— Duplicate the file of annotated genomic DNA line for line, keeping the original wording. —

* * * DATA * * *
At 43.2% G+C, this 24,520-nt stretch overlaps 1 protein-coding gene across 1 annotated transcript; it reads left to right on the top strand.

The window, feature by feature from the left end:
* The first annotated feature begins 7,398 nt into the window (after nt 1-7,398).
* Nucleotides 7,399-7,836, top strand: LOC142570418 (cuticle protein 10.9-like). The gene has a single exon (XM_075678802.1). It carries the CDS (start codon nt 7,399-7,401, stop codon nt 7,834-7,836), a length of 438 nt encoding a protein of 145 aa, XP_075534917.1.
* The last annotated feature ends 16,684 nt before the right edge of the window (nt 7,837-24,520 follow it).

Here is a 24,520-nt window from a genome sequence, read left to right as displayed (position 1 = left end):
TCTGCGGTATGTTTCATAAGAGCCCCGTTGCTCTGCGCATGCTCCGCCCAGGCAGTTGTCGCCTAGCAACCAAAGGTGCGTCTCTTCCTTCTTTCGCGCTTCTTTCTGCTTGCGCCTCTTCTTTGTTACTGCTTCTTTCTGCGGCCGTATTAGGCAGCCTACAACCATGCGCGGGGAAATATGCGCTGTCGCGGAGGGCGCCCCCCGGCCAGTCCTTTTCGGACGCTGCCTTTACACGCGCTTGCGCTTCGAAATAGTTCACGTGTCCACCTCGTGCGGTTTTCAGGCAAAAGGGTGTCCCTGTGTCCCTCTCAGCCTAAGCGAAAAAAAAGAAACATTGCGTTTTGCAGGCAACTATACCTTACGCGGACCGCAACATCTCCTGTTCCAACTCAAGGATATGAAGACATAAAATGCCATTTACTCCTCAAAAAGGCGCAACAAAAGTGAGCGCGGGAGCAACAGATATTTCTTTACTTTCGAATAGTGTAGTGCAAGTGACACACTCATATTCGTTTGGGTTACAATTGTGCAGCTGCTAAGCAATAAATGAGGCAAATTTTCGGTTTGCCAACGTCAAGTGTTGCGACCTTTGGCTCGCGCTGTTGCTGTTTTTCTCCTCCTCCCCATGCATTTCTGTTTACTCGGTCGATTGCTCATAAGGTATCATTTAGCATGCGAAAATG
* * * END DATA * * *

At 43.2% G+C, this 24,520-nt stretch overlaps 1 protein-coding gene across 1 annotated transcript; it reads left to right on the top strand.

The window, feature by feature from the left end:
* The first annotated feature begins 7,398 nt into the window (after nt 1-7,398).
* Nucleotides 7,399-7,836, top strand: LOC142570418 (cuticle protein 10.9-like). The gene has a single exon (XM_075678802.1). It carries the CDS (start codon nt 7,399-7,401, stop codon nt 7,834-7,836), a length of 438 nt encoding a protein of 145 aa, XP_075534917.1.
* The last annotated feature ends 16,684 nt before the right edge of the window (nt 7,837-24,520 follow it).

Here is a 24,520-nt window from a genome sequence, read left to right as displayed (position 1 = left end):
TCTGCGGTATGTTTCATAAGAGCCCCGTTGCTCTGCGCATGCTCCGCCCAGGCAGTTGTCGCCTAGCAACCAAAGGTGCGTCTCTTCCTTCTTTCGCGCTTCTTTCTGCTTGCGCCTCTTCTTTGTTACTGCTTCTTTCTGCGGCCGTATTAGGCAGCCTACAACCATGCGCGGGGAAATATGCGCTGTCGCGGAGGGCGCCCCCCGGCCAGTCCTTTTCGGACGCTGCCTTTACACGCGCTTGCGCTTCGAAATAGTTCACGTGTCCACCTCGTGCGGTTTTCAGGCAAAAGGGTGTCCCTGTGTCCCTCTCAGCCTAAGCGAAAAAAAAGAAACATTGCGTTTTGCAGGCAACTATACCTTACGCGGACCGCAACATCTCCTGTTCCAACTCAAGGATATGAAGACATAAAATGCCATTTACTCCTCAAAAAGGCGCAACAAAAGTGAGCGCGGGAGCAACAGATATTTCTTTACTTTCGAATAGTGTAGTGCAAGTGACACACTCATATTCGTTTGGGTTACAATTGTGCAGCTGCTAAGCAATAAATGAGGCAAATTTTCGGTTTGCCAACGTCAAGTGTTGCGACCTTTGGCTCGCGCTGTTGCTGTTTTTCTCCTCCTCCCCATGCATTTCTGTTTACTCGGTCGATTGCTCATAAGGTATCATTTAGCATGCGAAAATG